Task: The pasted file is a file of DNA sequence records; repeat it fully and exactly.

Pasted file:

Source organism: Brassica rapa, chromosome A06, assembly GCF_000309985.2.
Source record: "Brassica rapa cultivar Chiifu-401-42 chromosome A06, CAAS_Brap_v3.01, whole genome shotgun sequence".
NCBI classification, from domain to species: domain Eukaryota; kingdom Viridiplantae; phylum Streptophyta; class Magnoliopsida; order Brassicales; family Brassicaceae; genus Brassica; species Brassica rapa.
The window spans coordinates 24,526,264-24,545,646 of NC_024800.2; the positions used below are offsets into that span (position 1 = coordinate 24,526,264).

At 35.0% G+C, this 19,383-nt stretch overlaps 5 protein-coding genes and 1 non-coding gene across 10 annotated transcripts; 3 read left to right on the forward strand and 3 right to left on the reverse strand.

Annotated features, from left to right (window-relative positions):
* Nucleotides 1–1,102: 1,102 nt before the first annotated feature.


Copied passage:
Source organism: Brassica rapa, chromosome A06, assembly GCF_000309985.2.
Source record: "Brassica rapa cultivar Chiifu-401-42 chromosome A06, CAAS_Brap_v3.01, whole genome shotgun sequence".
NCBI classification, from domain to species: domain Eukaryota; kingdom Viridiplantae; phylum Streptophyta; class Magnoliopsida; order Brassicales; family Brassicaceae; genus Brassica; species Brassica rapa.
The window spans coordinates 24,526,264-24,545,646 of NC_024800.2; the positions used below are offsets into that span (position 1 = coordinate 24,526,264).

At 35.0% G+C, this 19,383-nt stretch overlaps 5 protein-coding genes and 1 non-coding gene across 10 annotated transcripts; 3 read left to right on the forward strand and 3 right to left on the reverse strand.

Annotated features, from left to right (window-relative positions):
* Nucleotides 1–1,102: 1,102 nt before the first annotated feature.